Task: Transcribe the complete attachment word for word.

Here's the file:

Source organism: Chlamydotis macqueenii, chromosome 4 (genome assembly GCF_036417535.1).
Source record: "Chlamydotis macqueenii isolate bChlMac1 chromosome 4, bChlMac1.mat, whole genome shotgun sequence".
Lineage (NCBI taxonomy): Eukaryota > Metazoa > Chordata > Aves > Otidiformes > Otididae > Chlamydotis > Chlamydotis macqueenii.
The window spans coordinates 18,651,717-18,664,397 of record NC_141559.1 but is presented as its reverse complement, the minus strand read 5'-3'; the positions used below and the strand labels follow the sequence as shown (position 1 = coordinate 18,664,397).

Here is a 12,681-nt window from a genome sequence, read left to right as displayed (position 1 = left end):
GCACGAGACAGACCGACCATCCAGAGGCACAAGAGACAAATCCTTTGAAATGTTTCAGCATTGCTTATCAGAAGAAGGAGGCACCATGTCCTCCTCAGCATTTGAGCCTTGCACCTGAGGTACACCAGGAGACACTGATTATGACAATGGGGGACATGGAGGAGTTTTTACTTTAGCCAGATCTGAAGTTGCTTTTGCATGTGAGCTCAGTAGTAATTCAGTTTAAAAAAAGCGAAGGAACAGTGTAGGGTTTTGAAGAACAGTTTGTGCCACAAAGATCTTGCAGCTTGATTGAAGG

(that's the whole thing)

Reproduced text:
Source organism: Chlamydotis macqueenii, chromosome 4 (genome assembly GCF_036417535.1).
Source record: "Chlamydotis macqueenii isolate bChlMac1 chromosome 4, bChlMac1.mat, whole genome shotgun sequence".
Lineage (NCBI taxonomy): Eukaryota > Metazoa > Chordata > Aves > Otidiformes > Otididae > Chlamydotis > Chlamydotis macqueenii.
The window spans coordinates 18,651,717-18,664,397 of record NC_141559.1 but is presented as its reverse complement, the minus strand read 5'-3'; the positions used below and the strand labels follow the sequence as shown (position 1 = coordinate 18,664,397).

Here is a 12,681-nt window from a genome sequence, read left to right as displayed (position 1 = left end):
GCACGAGACAGACCGACCATCCAGAGGCACAAGAGACAAATCCTTTGAAATGTTTCAGCATTGCTTATCAGAAGAAGGAGGCACCATGTCCTCCTCAGCATTTGAGCCTTGCACCTGAGGTACACCAGGAGACACTGATTATGACAATGGGGGACATGGAGGAGTTTTTACTTTAGCCAGATCTGAAGTTGCTTTTGCATGTGAGCTCAGTAGTAATTCAGTTTAAAAAAAGCGAAGGAACAGTGTAGGGTTTTGAAGAACAGTTTGTGCCACAAAGATCTTGCAGCTTGATTGAAGG